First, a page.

The surname of CLAYCOMB was of two-fold origin, it was a locational name meaning the dweller 'at the clay', from residence by a clayey spot. Local names usually denoted where a man held his land, and indicated where he actually lived. The name also meant one who worked in a claypit. The name was originally derived from the Old English word 'claeg'. Many modern family names throughout Europe reflect the profession or occupation of their forbears in the Middle Ages and derive from the position held by their ancestors in the village, noble household or religious community in which they lived and worked. The addition of their profession to their birth name made it easier to identify individual tradesmen and craftsmen. As generations passed and families moved around, so the original identifying names developed into the corrupted but simpler versions that we recognise today. Early records of the name mention Alicia le Claycombe of the County of Huntingdonshire, in 1273. Agnes del Claycombe of Yorkshire was listed in the Yorkshire Poll Tax of 1379. The rise of surnames, according to the accepted theory, was due to the Norman Conquest of 1066 when Old English personal-names were rapidly superseded by the new christian names introduced by the Normans. Of these, only a few were really popular and in the 12th century this scarcity of christian names led to the increasing use of surnames to distinguish the numerous individuals of the same name. Some Normans had hereditary surnames before they came to England, but there is evidence that surnames would have developed in England even had there been no Norman Conquest. The development of the feudal system made it essential that the king should know exactly what service each person owed. Payments to and by the exchequer required that debtors and creditors should be particularized, and it became official that each individual acquired exact identification. Later instances of the name include Thomas, son of Edward Claye who was baptised at St. James's, Clerkenwell, London in 1577. William Jones and Anne Claybrook were married at St. Peter's, Cornhill, London in 1592. The associated arms are recorded in Sir Bernard Burkes General Armory. Ulster King of Arms in 1884.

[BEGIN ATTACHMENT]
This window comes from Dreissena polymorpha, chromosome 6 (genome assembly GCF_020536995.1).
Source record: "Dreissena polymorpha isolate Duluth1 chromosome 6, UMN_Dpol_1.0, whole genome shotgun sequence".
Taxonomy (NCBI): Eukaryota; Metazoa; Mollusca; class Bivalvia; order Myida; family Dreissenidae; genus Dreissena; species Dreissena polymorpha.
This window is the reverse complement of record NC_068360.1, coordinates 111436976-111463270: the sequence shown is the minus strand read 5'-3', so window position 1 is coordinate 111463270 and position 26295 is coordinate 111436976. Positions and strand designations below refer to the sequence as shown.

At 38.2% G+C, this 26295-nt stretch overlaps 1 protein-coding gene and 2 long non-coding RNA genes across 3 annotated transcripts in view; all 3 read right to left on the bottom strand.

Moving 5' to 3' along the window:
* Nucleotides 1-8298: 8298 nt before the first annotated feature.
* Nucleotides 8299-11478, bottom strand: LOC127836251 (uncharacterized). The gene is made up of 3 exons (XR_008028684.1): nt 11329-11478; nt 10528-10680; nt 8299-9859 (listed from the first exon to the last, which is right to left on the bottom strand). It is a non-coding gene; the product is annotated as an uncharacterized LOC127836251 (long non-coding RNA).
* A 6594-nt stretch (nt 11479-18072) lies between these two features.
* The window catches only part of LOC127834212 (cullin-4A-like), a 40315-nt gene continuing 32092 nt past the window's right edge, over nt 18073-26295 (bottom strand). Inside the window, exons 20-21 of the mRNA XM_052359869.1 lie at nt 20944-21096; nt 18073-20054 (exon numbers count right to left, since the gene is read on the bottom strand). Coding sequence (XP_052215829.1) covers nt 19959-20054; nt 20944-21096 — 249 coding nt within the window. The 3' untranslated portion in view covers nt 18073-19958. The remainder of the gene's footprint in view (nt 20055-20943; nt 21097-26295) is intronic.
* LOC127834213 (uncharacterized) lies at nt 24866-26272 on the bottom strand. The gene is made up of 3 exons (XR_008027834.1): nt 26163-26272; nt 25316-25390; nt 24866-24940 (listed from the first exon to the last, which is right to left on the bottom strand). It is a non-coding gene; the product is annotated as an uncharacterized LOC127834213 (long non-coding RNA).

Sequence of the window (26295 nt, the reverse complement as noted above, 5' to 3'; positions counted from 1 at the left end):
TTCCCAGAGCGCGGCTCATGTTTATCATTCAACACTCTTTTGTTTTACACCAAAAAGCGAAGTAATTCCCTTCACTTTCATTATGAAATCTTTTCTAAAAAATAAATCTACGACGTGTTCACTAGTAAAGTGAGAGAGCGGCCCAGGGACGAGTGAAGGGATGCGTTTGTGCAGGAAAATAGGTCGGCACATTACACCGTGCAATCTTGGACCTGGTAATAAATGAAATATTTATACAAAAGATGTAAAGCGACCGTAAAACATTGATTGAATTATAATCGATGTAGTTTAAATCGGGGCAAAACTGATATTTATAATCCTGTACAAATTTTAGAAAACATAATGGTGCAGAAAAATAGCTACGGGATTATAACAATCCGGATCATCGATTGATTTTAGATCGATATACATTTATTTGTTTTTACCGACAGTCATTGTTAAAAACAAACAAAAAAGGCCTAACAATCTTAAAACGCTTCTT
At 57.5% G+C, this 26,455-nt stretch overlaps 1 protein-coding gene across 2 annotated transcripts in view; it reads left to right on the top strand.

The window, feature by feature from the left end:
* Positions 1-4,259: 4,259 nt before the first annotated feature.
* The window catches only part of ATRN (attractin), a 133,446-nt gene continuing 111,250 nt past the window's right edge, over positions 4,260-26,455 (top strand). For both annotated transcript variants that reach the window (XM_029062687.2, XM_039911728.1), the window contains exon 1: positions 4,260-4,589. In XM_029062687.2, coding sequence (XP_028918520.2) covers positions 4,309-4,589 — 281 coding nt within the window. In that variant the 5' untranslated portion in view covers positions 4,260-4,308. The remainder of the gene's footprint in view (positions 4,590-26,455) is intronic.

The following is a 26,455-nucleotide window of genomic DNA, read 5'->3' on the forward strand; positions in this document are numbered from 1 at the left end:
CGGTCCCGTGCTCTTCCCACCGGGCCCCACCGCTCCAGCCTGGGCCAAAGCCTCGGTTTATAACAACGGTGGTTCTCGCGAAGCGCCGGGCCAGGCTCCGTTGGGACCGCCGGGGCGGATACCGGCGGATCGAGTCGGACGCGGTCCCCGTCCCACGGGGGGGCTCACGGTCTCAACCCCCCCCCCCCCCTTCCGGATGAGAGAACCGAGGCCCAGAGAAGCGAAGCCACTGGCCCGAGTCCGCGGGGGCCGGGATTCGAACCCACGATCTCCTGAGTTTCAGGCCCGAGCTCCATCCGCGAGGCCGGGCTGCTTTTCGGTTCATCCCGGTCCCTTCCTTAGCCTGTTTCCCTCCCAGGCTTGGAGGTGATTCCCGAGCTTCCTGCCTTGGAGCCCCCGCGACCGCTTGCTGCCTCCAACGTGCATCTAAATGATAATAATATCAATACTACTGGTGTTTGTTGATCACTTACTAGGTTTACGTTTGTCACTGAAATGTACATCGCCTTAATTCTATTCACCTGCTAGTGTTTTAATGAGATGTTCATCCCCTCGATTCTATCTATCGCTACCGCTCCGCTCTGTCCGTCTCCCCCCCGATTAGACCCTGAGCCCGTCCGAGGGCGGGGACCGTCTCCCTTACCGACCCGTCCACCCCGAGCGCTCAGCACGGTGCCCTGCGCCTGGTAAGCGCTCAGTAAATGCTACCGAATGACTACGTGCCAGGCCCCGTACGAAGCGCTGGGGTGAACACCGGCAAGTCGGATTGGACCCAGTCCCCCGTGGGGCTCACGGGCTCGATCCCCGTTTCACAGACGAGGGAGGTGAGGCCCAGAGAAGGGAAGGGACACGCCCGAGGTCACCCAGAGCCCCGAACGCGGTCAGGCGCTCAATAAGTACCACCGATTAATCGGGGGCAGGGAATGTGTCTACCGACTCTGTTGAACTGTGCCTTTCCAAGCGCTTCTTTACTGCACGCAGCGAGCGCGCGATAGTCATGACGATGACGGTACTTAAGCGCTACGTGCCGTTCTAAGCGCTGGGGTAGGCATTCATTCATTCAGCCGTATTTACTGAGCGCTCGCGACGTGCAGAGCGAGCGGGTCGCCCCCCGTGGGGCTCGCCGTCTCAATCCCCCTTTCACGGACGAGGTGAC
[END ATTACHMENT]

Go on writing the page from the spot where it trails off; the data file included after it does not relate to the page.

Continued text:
Registered in London.
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